People close to the situation said Citi executives had been in discussions with regulators during at the weekend over a plan that would enable the government and other shareholders to convert up to $75bn of preferred shares into common stock.Sphere: Related Content Print this post
According to its proponents, the injection of common stock would bolster Citi’s capital base while at the same time allaying market fears of a nationalisation. Under the plan, first revealed by the Financial Times last week,, Citi could also try to raise fresh equity with a public share offering. The aim would be to keep the government stake to no more than 40 per cent or at least below 50 per cent, said people familiar with the plan.
People familiar with the plan said it would hinge on the price at which the government and other shareholders, which include sovereign wealth funds and Prince Al Waleed, convert their shares as well as how many of its $45bn-worth of shares the government converts.
However, the US Treasury has so far not expressed an opinion on the idea and it is unclear whether the government would agree to convert its preferred shares into Citi’s common shares without demanding a controlling stake.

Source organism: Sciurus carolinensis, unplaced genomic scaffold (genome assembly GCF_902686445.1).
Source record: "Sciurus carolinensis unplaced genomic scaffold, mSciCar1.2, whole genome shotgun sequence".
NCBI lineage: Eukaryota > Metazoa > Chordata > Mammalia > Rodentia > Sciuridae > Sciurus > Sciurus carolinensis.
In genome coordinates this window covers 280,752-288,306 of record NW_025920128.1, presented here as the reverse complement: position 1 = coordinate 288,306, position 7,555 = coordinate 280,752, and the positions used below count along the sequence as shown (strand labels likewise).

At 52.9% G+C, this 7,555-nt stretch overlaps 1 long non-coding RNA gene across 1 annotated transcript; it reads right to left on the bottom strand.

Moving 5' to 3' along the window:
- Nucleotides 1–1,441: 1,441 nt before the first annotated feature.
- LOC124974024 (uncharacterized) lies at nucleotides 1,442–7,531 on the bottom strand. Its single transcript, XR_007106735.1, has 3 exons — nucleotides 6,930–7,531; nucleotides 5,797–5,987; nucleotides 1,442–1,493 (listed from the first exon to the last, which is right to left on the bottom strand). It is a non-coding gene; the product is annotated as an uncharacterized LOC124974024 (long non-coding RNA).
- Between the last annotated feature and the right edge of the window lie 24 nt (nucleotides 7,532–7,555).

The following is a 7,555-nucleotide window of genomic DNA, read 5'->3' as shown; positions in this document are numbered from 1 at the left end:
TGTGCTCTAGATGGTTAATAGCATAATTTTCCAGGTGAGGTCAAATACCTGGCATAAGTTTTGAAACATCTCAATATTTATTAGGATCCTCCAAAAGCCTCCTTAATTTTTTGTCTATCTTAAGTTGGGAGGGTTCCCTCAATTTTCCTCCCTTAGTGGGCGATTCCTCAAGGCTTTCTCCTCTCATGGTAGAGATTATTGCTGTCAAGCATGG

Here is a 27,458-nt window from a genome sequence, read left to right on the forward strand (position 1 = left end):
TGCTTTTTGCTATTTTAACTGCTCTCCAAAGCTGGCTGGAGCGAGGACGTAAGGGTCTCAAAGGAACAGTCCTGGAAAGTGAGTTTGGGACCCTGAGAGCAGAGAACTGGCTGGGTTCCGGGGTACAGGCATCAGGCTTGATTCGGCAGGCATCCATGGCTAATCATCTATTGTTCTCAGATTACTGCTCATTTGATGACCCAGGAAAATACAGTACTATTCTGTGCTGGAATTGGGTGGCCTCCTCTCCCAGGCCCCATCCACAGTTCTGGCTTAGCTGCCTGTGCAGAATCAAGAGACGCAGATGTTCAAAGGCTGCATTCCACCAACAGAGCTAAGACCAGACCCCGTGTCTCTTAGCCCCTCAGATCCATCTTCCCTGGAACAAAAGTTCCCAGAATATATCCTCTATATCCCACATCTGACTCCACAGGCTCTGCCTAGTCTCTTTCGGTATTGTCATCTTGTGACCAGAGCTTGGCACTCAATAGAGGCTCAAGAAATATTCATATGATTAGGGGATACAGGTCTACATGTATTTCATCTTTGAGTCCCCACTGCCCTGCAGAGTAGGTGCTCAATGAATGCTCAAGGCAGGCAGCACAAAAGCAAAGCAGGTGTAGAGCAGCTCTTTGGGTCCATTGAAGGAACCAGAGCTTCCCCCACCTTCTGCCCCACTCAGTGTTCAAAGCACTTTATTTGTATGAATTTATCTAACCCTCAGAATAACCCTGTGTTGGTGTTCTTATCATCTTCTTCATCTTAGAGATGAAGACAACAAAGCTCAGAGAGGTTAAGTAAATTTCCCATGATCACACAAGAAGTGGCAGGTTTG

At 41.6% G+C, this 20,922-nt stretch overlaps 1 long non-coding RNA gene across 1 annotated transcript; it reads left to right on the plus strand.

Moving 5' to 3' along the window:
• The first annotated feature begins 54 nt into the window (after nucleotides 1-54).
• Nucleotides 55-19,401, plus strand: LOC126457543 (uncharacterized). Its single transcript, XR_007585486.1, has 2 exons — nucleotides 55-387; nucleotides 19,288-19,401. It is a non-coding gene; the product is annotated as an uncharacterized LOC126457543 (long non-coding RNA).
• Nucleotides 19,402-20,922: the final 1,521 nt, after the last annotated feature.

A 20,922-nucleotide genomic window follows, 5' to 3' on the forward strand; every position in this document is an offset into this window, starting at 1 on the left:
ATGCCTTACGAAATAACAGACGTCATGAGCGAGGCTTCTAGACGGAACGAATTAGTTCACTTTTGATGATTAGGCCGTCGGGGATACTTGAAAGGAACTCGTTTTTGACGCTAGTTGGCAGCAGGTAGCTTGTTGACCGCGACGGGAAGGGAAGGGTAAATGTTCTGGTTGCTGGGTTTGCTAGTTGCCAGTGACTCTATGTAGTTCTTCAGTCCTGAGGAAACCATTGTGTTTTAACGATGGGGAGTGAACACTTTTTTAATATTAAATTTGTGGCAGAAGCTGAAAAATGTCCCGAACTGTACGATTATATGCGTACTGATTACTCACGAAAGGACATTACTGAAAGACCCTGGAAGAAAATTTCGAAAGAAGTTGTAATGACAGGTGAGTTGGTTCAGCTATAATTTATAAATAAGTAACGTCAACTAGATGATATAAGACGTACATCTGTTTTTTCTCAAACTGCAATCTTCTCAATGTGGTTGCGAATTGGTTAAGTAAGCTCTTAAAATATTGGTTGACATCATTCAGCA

Top Government Officials – who are trying to establish seeking a want a more strategic and less ad hoc response to the crisis – were and are anxious to avoid if possible the type of Sunday night crisis announcement that became a staple for Hank Paulson for ’s crisis management at the Treasury last year.
They apparently believe that the market response to White House and Treasury statements on Friday reaffirming the administration’s commitment to private ownership of financial institutions buys them some time to come up with a way forward.
The Treasury said secretary Tim Geithner would “preserve a financial system that is owned and managed by the private sector”.
Citi declined to comment. The Treasury was not available to comment.
Sunday, February 22, 2009
Posted by Tyler Durden at 7:49 PM
Developing story: The Financial Times has just broken that Citigroup is pressing the U.S. government to take a 40% stake - a nationalization, but not quite... Obviously everyone would be convinced that the government stopping short of owning another 11% would be oh so critical. The fact that futures are up on this news is conclusive evidence that traders and bloomberg terminals have been supplanted by monkeys and typewriters. Can't be good for Bloomberg's revenue projections.